The Lie of Magic BudgetsBy D. J. Drummond | via WIZBANGPeople do not like taxes. Sometimes people resent paying for government at all, but more often people resent paying for things they find morally wrong. Politicians using public money to build monuments to themselves, to advance agendas that the public never voted to support, or to pursue personal interests that conflict with their duty to the nation and the limits of their constitutional powers, are likely to be opposed as autocrats and crooks.So, government lies to the public about taxes and spending. Useless and selfish acts that are likely to get called out, instead get linked to unrelated acts which have broad public support, are given misleading names like ‘stimulus’ to hide their porcine nature, or are otherwise hidden or mislabeled.The time is perfect for a genuine leader, someone with the moral honesty and intellectual capacity to understand when a point of no return is approaching. That’s not to say that some kind of violent revolution is coming. Rather, something of the opposite is already underway, a response of non-compliance in an expanding variety of ways. At some point, government officials need to understand that control is an illusion if the people do not accept their leadership, that the principles under which an official is entrusted with an office require accountability and honesty, without which the officials’ authority is as fictitious as the accounting of his spending.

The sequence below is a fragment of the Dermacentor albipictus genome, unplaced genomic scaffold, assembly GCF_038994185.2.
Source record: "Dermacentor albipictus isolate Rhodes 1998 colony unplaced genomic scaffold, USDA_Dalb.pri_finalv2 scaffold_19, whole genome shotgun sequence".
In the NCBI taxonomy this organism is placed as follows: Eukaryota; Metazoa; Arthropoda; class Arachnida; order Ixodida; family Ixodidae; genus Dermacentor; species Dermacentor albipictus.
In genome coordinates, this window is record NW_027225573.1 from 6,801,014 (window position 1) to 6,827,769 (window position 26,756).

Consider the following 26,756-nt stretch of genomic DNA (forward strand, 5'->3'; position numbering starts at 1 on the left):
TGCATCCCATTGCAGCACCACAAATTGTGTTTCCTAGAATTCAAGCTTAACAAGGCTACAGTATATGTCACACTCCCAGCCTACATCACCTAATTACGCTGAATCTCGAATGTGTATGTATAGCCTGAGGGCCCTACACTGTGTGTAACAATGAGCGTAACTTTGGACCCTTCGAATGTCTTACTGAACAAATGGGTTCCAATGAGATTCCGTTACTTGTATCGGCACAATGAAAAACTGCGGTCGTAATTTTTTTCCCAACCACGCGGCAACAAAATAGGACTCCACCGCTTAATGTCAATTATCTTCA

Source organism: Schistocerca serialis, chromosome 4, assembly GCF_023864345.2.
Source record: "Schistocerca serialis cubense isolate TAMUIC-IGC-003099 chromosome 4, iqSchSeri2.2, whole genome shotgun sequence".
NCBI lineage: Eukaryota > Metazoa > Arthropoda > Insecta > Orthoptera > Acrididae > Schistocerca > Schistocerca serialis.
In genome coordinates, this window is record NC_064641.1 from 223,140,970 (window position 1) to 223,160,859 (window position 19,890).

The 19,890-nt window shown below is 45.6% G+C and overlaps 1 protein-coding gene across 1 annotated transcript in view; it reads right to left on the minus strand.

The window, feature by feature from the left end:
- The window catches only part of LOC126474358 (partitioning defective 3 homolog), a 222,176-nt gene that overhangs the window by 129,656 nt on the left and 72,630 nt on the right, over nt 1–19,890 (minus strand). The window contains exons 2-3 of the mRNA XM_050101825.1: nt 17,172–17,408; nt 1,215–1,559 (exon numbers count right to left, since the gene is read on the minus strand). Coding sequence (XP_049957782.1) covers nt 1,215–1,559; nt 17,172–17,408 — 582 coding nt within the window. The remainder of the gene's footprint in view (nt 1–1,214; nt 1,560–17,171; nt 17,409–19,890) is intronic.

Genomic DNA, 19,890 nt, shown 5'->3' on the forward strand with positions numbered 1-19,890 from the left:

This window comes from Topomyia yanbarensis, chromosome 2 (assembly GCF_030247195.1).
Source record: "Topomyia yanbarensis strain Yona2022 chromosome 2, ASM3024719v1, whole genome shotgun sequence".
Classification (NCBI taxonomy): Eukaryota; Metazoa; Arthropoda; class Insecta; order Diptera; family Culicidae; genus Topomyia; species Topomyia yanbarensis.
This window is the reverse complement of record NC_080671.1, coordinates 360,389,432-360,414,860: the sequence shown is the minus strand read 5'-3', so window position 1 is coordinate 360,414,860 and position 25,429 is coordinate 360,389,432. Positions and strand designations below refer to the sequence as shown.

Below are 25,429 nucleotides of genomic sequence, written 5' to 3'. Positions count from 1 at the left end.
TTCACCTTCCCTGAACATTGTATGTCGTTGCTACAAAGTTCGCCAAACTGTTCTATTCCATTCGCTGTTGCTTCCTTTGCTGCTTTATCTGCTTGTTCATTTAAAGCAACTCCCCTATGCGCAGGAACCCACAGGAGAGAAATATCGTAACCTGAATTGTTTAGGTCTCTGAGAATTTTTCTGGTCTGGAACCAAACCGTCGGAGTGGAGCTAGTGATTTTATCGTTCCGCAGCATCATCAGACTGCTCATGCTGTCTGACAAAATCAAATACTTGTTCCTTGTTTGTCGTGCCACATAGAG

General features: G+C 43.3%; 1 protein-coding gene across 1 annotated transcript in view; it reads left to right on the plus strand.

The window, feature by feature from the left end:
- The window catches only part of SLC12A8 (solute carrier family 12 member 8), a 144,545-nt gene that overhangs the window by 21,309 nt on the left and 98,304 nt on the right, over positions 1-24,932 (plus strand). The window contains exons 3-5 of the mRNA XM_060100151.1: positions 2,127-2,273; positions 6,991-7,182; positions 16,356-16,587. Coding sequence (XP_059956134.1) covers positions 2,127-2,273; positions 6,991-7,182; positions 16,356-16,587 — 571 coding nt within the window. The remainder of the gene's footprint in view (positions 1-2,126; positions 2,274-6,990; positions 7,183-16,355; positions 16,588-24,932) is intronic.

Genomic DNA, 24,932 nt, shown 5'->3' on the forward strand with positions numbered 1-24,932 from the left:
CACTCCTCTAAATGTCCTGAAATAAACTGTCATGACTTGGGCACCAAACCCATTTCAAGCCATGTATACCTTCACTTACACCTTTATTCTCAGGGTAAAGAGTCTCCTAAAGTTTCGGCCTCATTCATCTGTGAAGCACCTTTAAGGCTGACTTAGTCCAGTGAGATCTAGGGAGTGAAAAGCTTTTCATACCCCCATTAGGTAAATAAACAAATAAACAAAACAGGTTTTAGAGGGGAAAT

Posts Tagged ‘Tax Protest’
via Red Sounding blog
LINK: Can Charity be Compelled?Yesterday’s Tea Party got me thinking about the responsibility our elected officials have to those who’ve put them in office. Among the many causes represented at the Tea Parties, the most ubiquitous was that our government is failing in its obligations to the U.S. Constitution and their constituents. My major beef with the current situation is the attitude of members of Congress towards the very people who put them there. There’s a sense of entitlement and superiority that’s wholly unbecoming persons calling themselves “public servants.”Yesterday, I watched Paul Begala sneer down his nose at the people attending the Tea Parties. I read his CNN commentary about the Tea Parties, and was struck by the ignorance he demonstrated about American history, and his distorted sense of patriotism. To Begala, patriotism is paying taxes, and then remaining silent when our elected officials vote “yes” on a 1,000-page, $878 billion piece of legislation, without having read the thing!Anyone have an extra pitchfork?
24 Protesters target U.S. foreclosed-homes auctioneer
Two dozen people marched outside a Manhattan convention center where Real Estate Disposition Corp was auctioning off several hundred foreclosed homes, chanting and carrying signs reading “Banks get bailed out, people get thrown out.”But search “tea party protest” in Reuters SEARCH box and you get stories in Sri Lanka, protestors in India, Turkish Armenians, tea farms in Kenya, an upset Rowling on NYT’s review of latest Potter, and Pakistani students sitting in tea shops. But Noooooooo, don’t tell us anything about the American Tax Tea Party protests taking place across the country, the biggest of which was in Fullerton, Taxifornia, where it is reported that nearly 15,000 people gathered to protest the Taxinator’s policies and Washington’s bungling of the economy.